Most nursing directors begin their career by becoming a registered nurse (RN), and after acquiring 2-5 years’ experience in the field, they advance to a director position. Nurses can find job openings in hospitals, doctors’ offices, nursing homes and other health care facilities.
Becoming an RN
After they have completed an approved program, which may include acquiring an associate’s degree, nursing candidates also have to pass the National Council Licensure Examination – Registered Nurse (NCLEX-RN) and earn any certificates their state requires in order to be fully licensed.
Job requirements for a director of nursing
Many nursing director jobs available today are only open to applicants with a Bachelor of Science in Nursing (BSN) degree. This four-year program emphasizes the principles and science of nursing, nursing management, patient care, research and related clinical procedures.
Certain employers only hire nursing directors with a Master of Science in Nursing (MSN) degree, which is usually a two-year program. The related courses focus on management principles, ethics, financing health care, advanced research and pharmacology. Along with that, they may also have to complete additional licensing and certificate programs required by their state.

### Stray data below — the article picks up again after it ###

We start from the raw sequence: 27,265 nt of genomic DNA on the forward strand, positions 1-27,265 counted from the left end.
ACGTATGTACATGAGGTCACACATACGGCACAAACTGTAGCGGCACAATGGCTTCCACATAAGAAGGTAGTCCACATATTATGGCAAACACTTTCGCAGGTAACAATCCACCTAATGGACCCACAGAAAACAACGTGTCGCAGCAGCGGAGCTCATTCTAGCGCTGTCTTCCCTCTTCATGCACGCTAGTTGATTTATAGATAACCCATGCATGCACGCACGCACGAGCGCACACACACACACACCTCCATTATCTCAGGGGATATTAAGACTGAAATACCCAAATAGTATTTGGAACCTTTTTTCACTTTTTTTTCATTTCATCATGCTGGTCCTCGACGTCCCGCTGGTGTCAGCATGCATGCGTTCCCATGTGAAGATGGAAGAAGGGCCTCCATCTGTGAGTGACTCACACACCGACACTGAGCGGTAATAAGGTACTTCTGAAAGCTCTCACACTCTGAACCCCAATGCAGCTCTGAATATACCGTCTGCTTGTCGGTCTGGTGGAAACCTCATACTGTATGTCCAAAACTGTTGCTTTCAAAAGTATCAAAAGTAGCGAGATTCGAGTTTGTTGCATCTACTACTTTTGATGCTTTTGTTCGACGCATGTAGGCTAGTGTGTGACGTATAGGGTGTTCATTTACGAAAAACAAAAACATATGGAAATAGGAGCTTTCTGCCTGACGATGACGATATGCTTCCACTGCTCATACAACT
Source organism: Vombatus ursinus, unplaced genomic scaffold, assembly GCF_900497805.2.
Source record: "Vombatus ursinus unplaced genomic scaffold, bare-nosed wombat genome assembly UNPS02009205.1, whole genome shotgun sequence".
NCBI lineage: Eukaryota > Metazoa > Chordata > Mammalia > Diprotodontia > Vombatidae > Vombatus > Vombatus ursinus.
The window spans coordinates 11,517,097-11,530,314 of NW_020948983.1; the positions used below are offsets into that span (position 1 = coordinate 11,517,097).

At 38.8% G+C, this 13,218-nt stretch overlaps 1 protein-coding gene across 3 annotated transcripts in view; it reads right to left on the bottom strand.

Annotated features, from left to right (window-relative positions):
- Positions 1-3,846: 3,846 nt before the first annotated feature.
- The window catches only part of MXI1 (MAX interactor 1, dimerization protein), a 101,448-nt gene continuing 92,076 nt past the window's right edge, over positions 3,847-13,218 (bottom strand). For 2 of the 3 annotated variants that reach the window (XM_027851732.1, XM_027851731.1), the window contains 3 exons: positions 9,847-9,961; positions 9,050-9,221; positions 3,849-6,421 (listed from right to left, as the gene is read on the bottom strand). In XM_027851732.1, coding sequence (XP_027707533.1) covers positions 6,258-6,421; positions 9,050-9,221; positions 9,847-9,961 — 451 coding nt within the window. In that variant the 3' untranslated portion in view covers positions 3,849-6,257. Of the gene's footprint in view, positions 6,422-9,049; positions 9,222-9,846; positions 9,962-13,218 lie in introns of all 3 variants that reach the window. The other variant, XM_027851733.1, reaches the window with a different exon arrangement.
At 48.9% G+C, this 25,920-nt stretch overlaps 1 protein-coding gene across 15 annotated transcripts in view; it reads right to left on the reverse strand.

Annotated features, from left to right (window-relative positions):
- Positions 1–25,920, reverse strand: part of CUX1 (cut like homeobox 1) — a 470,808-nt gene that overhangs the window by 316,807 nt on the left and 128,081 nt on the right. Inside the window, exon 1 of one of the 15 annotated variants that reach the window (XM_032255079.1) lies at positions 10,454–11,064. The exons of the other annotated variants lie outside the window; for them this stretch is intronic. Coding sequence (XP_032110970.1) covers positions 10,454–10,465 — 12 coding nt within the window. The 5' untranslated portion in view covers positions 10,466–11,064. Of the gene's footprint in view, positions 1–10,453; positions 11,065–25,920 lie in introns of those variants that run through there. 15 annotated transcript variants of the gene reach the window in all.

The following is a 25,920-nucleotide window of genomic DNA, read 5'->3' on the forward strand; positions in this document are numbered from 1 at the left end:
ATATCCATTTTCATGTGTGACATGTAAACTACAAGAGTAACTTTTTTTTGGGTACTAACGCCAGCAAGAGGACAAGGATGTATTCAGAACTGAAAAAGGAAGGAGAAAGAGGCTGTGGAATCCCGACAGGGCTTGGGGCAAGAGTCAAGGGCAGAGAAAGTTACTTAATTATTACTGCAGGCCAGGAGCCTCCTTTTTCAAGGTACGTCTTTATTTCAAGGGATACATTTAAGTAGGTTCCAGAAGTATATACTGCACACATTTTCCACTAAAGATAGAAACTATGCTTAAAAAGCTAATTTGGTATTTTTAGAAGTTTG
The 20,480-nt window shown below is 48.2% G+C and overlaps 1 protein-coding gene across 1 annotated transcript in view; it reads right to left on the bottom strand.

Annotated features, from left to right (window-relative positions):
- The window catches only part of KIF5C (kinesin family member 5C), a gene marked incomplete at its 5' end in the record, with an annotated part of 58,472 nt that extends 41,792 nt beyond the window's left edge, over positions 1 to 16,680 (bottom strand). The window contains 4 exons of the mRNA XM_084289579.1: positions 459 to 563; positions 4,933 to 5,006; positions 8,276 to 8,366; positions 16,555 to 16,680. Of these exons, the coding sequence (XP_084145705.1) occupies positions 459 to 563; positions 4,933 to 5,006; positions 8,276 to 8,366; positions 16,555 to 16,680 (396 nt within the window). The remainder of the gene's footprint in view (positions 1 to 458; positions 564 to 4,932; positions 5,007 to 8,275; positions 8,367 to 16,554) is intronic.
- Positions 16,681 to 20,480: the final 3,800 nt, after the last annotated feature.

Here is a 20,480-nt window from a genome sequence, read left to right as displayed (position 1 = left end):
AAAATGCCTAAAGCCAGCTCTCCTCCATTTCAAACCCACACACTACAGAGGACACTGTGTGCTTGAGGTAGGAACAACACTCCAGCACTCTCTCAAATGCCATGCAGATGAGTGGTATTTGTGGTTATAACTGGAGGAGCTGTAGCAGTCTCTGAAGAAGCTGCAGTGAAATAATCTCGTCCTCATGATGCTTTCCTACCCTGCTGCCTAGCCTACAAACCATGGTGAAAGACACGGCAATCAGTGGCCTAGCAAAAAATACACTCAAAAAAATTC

Nursing directors also need well-developed leadership and communication skills as they supervise the nursing staff and interact with physicians and patients. A registered nurse can advance on this career path as assistant unit manager or head nurse, and the experience will prepare them for the top position.
Salary data for nursing directors
As of May 2011, the average salary for these health care professionals is $120,414, and most make between $106,072 and $136,245. The salary of the lowest paid 10% is below $93,015, and the highest paid 10% earn more than $150, 657 on a yearly basis.
To put it mildly, the job outlook for directors of nursing is encouraging. The U.S. Bureau of Labor Statistics anticipates that job openings for a registered nurse will realize a 22% increase between 2008 and 2018. As nursing staffs grow, hospitals and other medical facilities will be looking for the nursing directors they need to operate efficiently.